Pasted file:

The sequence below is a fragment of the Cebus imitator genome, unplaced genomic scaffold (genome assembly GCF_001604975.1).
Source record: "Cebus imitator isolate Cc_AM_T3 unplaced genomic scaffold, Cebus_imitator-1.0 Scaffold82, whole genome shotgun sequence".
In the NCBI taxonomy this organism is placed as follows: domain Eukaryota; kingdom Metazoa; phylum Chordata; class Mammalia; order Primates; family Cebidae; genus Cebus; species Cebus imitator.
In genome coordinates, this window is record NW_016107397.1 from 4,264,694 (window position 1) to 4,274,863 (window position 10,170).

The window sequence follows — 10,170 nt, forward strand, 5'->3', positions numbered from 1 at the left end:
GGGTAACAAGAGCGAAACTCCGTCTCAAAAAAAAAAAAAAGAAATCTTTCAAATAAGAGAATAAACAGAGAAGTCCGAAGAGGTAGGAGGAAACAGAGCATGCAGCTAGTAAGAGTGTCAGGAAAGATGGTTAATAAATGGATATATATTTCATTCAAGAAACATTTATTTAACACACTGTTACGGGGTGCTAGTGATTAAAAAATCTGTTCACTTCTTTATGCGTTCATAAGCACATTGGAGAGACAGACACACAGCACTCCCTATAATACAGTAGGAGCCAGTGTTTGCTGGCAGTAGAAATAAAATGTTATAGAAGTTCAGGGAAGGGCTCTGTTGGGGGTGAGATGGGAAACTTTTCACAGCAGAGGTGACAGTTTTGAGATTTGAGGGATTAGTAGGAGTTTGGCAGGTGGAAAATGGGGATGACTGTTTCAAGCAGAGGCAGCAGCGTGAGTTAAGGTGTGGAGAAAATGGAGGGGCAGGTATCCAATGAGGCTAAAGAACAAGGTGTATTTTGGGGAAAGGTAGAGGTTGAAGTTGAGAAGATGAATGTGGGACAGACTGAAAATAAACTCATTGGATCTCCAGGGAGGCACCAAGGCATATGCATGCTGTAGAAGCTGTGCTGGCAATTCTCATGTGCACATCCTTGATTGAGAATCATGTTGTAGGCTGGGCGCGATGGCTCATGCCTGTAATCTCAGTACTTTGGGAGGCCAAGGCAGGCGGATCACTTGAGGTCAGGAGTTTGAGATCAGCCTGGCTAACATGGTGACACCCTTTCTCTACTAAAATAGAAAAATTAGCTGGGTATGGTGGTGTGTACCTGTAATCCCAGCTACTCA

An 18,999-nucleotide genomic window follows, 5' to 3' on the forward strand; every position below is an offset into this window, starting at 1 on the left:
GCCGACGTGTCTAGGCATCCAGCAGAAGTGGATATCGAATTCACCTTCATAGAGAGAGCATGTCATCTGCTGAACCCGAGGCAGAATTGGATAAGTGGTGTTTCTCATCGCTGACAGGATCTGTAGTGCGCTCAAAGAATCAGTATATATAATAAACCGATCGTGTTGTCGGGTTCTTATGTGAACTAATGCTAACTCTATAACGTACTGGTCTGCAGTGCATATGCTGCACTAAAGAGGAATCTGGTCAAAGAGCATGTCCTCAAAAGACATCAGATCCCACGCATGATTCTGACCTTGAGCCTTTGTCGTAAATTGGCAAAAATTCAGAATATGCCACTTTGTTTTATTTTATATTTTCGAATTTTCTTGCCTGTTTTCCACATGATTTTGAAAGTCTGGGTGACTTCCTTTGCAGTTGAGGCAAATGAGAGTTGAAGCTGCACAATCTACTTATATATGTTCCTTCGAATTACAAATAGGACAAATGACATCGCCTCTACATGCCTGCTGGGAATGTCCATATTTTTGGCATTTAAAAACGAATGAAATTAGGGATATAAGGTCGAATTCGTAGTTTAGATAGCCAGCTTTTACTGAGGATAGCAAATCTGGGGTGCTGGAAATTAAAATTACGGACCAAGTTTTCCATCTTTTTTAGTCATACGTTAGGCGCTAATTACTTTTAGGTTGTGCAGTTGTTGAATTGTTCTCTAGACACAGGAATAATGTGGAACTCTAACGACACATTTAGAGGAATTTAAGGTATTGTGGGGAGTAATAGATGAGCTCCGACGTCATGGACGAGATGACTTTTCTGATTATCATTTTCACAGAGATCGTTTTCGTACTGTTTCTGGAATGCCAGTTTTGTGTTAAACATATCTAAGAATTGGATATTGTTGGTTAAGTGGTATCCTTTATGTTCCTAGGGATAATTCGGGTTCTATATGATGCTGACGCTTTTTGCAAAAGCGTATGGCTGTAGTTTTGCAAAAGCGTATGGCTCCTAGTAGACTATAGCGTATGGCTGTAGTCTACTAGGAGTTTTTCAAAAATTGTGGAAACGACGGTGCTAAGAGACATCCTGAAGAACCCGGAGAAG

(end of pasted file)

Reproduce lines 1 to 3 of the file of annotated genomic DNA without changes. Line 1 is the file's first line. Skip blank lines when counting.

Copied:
The sequence below is a fragment of the Cebus imitator genome, unplaced genomic scaffold (genome assembly GCF_001604975.1).
Source record: "Cebus imitator isolate Cc_AM_T3 unplaced genomic scaffold, Cebus_imitator-1.0 Scaffold82, whole genome shotgun sequence".
In the NCBI taxonomy this organism is placed as follows: domain Eukaryota; kingdom Metazoa; phylum Chordata; class Mammalia; order Primates; family Cebidae; genus Cebus; species Cebus imitator.